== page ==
Three of the ten complainants worked at the Plant since its opening in 1958 by Dow Chemical. The remaining seven worked for all subsequent owners aside from the original one. In 1966, the Plant was sold to a joint venture Dow-Badische (owned in equal shares by Dow and Badische Corporation). Dow-Badische sold the Plant outright to Badische in 1976. During a corporate reorganization in 1985, BASF acquired the Plant from Badische. The appellants mischaracterize the '66 and '76 sales as "restructurings," when in fact they were outright sales--the Plant's beneficial ownership affirmatively changed hands each time. Not a single appellant received severance pay from the Plant's previous owner when ownership transferred
The district court held, in the alternative, that the Appellants' allegation that BASF informed them either directly or indirectly that they would receive severance pay constituted an oral modification to the severance contract; acknowledging that, under Virginia law, such contract modifications are governed by a three-year statute of limitations, the district court barred the Appellants' action against BASF. The Appellants now argue, however, that the extrinsic evidence was not submitted to suggest that oral modifications to the severance plan existed, but to prove that questions of material fact existed evidencing BASF's intent regarding their severance benefits. We need not address this issue because we affirm on different grounds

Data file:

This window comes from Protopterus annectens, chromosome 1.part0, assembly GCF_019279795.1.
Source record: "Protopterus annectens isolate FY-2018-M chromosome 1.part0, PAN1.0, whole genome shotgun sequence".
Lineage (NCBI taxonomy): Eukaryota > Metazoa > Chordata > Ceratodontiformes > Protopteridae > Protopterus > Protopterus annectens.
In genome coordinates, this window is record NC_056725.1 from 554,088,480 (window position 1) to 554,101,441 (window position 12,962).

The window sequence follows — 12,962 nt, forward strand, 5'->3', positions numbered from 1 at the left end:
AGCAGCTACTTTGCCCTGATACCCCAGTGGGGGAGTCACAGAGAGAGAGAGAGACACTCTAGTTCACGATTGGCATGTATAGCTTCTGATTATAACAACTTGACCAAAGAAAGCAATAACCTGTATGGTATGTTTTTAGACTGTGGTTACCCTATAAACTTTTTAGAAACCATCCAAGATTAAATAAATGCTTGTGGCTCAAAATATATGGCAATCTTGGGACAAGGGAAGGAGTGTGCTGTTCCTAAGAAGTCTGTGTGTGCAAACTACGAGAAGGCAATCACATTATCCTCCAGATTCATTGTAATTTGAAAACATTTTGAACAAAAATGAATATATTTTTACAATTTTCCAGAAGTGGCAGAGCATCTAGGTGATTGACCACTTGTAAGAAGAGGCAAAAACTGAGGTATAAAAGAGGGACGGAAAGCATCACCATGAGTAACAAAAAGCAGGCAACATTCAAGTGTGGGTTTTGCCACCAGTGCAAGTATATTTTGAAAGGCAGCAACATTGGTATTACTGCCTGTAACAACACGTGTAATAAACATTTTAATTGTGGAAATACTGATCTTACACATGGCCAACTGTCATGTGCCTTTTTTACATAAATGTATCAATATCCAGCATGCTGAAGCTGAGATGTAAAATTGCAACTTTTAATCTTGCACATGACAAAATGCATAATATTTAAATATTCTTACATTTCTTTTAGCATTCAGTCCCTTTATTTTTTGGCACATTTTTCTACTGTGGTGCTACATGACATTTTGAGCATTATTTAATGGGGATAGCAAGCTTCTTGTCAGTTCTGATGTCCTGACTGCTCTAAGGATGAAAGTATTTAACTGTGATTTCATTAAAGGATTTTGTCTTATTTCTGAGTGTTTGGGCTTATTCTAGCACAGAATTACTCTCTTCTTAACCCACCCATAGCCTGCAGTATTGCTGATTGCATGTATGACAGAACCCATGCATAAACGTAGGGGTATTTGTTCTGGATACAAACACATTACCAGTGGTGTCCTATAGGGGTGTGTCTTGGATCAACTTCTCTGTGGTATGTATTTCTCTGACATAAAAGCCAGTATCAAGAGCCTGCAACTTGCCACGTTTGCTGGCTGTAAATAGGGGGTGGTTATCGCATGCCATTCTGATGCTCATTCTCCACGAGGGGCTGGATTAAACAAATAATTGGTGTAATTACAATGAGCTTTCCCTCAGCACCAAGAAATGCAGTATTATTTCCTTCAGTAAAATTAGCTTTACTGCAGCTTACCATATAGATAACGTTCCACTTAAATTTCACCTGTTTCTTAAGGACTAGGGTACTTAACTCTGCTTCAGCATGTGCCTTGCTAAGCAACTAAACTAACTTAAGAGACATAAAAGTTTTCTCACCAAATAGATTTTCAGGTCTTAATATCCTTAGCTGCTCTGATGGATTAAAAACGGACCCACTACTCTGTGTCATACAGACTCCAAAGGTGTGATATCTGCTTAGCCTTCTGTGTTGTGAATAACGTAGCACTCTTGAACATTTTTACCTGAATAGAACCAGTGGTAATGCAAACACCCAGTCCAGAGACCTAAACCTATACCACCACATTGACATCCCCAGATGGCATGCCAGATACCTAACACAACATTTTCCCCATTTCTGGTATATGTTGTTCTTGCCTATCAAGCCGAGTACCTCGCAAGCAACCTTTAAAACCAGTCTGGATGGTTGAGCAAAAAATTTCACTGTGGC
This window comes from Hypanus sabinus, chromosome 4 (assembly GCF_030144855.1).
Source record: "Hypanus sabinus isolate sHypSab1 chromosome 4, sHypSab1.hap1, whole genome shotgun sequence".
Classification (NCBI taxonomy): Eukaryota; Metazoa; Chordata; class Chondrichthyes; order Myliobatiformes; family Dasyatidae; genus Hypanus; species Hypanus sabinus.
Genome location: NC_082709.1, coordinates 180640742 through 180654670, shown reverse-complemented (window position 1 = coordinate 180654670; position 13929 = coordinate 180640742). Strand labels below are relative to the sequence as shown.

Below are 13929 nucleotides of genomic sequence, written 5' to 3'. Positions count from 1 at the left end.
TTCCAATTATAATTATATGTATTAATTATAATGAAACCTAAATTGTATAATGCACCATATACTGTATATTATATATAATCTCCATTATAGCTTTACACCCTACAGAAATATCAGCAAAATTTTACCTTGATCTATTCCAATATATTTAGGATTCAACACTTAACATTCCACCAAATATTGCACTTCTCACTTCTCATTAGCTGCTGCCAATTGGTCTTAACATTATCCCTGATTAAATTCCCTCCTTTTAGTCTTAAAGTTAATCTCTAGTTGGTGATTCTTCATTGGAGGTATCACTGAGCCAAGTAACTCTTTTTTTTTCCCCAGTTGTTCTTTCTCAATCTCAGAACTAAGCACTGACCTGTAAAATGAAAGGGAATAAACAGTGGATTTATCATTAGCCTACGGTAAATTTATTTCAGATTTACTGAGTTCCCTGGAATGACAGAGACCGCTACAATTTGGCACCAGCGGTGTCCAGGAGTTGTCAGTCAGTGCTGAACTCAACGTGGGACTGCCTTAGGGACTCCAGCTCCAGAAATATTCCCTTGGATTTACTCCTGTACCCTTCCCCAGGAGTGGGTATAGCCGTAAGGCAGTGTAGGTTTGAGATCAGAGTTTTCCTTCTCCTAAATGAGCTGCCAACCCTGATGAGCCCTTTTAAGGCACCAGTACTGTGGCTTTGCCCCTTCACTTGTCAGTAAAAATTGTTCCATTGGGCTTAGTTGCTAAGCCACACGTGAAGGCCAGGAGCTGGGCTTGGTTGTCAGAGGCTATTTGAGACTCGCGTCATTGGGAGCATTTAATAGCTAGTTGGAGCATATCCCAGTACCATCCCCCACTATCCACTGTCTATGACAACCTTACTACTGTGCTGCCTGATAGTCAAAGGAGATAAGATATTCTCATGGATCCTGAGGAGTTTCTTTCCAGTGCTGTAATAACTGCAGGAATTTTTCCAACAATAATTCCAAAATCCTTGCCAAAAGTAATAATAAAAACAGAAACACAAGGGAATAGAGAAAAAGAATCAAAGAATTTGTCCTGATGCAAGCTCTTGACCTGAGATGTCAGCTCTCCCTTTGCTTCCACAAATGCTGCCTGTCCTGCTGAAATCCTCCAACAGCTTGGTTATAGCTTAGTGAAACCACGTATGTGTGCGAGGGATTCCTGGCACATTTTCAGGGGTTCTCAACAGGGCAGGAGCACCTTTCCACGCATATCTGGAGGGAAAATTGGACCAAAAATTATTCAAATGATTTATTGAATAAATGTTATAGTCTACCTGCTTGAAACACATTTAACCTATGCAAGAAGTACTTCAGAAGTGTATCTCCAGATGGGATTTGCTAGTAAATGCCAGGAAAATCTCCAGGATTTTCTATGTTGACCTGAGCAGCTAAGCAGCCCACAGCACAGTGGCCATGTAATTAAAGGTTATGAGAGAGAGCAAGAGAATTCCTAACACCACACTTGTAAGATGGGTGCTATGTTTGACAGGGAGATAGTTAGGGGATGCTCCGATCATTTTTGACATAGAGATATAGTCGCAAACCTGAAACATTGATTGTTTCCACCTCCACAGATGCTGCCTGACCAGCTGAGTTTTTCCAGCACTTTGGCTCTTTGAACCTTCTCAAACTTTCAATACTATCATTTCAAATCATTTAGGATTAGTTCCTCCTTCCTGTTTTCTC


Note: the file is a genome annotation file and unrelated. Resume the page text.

The Appellants contend that BASF surreptitiously revised its 1983 severance plan--the "Badische policy--"into the "May 1989" plan, before Mann Industries purchased the Plant
Section 1022(a) (1) reads:
(a) (1) A summary plan description of any employee benefit plan shall be furnished to participants as provided in section 1024(b) of this title. The summary plan description shall include the information described in subsection (b) of this section, shall be written in a manner calculated to be understood by the average plan participant, and shall be sufficiently accurate and comprehensive to reasonably apprise such participants and beneficiaries of their rights and obligations under the plan. A summary of any material modification in the terms of the plan and any change in the information required under subsection (b) of this section shall be written in a manner calculated to be understood by the average plan participant and shall be furnished in accordance with section 1024(b) (1) of this title.
Absent evidence of how BASF calculates its taxable year, we calculate the plan year as the calendar year. See 52 Fed.Reg. 22716 (June 15, 1987) (to be codified at 26 C.F.R. Part 1)